This map shows the modern borders of India and its neighboring states. At the time The Bhagavad Gita was written as part of a massive epic (400 BCE – 400 CE), Kurukshetra was a powerful kingdom in a region with no dominating power or empire, a land up for grabs. The price of maintaining peace and establishing a dynasty is questioned by Arjuna, the hero of the Gita. People for centuries after the time of the story fought for control of this land, until the British Empire overcame local powers in the late 1700s. The nation of India would emerge from that empire in the 1940s.
This timeline shows both the history of the written story of The Bhagavad Gita and the history of Indian politics and religion that influenced that story.
|3000 BCE||The proto-Indo-European language develops in Central Asia.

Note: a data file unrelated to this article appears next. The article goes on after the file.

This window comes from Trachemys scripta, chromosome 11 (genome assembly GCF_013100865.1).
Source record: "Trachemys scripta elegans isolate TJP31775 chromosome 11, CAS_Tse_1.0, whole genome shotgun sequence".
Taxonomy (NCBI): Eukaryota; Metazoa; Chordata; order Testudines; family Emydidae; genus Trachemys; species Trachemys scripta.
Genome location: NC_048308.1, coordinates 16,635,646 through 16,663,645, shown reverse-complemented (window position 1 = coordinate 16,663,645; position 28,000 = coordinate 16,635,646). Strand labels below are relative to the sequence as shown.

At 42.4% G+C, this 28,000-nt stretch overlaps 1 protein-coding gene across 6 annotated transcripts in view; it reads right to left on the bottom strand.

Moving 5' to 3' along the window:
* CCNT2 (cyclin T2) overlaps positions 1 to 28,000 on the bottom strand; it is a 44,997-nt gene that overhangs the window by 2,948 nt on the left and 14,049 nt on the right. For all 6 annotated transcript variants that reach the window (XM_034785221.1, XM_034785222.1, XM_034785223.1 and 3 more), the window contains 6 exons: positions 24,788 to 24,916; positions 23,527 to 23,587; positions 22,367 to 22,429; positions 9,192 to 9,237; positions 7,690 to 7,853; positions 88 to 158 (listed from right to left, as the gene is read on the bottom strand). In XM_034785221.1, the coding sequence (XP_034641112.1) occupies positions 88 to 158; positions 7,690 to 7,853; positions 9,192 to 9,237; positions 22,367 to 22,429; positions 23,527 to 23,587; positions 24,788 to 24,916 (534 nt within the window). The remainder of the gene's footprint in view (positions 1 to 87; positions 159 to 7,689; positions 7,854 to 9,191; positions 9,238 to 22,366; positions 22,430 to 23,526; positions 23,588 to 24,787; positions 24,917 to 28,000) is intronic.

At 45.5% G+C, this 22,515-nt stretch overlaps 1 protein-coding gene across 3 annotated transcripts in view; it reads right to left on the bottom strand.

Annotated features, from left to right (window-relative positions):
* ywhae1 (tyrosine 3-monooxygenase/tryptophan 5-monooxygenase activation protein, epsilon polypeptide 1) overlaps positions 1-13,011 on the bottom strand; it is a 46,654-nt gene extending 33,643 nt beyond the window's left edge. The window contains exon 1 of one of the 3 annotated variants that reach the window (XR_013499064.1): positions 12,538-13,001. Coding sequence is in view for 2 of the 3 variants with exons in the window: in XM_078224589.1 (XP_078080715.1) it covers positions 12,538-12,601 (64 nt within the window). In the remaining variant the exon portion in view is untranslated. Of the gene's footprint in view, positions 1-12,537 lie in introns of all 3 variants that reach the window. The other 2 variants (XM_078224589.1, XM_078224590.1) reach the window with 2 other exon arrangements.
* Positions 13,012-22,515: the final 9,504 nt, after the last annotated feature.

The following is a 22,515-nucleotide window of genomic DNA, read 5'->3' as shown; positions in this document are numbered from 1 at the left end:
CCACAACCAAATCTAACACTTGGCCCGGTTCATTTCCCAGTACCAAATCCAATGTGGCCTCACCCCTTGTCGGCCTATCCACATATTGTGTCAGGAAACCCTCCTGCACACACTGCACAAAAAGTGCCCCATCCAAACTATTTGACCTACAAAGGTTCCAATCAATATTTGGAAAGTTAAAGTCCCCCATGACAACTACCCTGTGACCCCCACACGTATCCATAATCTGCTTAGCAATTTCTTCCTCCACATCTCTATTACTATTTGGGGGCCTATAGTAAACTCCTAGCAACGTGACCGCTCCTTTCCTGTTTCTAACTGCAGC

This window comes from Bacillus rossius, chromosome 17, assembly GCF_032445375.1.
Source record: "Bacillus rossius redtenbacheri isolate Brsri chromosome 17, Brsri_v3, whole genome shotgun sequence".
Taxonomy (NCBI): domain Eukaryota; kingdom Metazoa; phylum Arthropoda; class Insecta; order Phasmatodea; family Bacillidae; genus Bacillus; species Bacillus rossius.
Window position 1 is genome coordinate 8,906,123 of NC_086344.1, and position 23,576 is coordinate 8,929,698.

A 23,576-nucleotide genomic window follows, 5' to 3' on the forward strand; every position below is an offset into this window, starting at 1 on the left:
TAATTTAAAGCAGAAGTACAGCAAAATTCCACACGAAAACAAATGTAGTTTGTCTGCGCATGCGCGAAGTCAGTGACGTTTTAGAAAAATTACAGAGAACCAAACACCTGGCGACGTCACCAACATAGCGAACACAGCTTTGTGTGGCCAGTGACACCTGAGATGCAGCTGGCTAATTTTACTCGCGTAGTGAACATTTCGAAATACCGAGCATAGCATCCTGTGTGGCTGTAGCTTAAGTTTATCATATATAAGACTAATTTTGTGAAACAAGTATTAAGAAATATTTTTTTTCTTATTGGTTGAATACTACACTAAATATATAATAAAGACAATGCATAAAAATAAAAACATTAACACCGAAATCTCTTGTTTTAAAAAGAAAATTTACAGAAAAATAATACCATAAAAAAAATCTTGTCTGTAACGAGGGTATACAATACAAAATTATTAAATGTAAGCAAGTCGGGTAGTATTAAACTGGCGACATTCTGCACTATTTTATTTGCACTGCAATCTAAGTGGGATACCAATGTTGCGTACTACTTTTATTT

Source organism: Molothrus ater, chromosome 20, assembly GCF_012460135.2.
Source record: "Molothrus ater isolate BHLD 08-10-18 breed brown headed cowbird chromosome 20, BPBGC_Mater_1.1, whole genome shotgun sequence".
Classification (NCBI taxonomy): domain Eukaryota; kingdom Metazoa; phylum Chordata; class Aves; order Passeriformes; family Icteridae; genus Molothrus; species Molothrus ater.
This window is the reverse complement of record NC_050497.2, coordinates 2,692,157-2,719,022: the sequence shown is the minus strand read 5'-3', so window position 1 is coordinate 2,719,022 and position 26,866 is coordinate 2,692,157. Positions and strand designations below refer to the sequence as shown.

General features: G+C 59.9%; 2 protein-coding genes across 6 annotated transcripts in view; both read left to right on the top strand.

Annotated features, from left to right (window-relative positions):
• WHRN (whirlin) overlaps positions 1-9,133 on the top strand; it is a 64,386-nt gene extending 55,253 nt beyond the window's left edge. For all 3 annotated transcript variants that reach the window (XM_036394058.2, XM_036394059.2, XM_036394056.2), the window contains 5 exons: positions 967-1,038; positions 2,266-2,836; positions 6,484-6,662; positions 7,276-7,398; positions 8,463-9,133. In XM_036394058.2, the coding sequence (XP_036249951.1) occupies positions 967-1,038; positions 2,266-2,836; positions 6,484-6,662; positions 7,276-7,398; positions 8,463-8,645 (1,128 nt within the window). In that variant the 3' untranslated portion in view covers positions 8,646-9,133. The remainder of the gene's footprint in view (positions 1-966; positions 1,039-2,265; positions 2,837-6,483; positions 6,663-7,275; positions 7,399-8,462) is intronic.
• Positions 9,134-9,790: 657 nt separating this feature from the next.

|2800-2600 BCE||Indus script is developed.
|1700 BCE||The Indus Valley civilization ends, and Indo-Aryans fill the gap by invading India from the West.
|750 BCE||Indo-Aryans rule over the 16 mahajanapadas or "great states" in northern India, from the Indus River to the Ganges River.
|538 BCE||Cyrus the Great, founder of the Persian Empire, conquers northwestern parts of the Indian sub-continent.
|400 BCE - 400 CE|
|327-326 BCE||Alexander the Great visits the Indus Valley.
|First century CE||The Bhagavata Gita is composed.
|1785 CE||Charles Wilkins.